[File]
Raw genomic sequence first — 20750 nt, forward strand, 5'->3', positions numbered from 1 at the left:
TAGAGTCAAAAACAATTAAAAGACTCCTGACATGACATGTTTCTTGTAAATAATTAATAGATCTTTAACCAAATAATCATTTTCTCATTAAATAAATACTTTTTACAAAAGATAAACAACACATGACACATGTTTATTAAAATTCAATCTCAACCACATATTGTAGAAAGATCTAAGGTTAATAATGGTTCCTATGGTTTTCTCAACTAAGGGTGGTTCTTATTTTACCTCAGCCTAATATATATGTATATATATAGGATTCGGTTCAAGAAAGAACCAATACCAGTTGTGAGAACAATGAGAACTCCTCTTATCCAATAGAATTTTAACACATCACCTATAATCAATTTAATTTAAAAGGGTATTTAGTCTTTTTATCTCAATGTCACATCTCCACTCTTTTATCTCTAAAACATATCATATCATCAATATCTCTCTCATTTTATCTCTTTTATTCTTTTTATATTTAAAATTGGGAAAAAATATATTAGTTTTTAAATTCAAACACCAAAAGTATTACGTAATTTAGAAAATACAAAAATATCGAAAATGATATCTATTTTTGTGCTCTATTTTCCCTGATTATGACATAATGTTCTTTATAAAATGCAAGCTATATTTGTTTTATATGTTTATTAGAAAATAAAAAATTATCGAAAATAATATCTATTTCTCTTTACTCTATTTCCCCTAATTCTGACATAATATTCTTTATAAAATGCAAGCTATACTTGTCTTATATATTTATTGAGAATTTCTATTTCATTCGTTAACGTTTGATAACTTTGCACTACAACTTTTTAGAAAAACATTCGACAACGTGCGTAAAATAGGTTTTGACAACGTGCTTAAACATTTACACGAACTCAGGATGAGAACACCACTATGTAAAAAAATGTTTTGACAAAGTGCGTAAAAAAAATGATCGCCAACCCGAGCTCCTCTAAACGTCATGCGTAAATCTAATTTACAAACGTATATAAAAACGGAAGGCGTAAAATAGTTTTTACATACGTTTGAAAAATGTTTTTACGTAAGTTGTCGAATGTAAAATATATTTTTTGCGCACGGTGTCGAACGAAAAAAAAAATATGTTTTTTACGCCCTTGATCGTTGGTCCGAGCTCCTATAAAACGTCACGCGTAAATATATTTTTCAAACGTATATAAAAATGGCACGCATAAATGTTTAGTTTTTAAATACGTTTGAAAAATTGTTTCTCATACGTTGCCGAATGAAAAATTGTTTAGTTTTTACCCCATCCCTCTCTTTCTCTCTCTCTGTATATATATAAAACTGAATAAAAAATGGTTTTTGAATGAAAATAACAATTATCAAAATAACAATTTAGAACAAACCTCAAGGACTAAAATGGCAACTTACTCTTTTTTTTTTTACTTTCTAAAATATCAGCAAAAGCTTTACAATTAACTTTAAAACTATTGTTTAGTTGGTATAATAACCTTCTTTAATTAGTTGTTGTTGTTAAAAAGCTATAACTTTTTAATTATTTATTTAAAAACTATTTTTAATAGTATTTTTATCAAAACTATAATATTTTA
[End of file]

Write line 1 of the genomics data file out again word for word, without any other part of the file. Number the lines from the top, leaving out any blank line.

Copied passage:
Raw genomic sequence first — 20750 nt, forward strand, 5'->3', positions numbered from 1 at the left: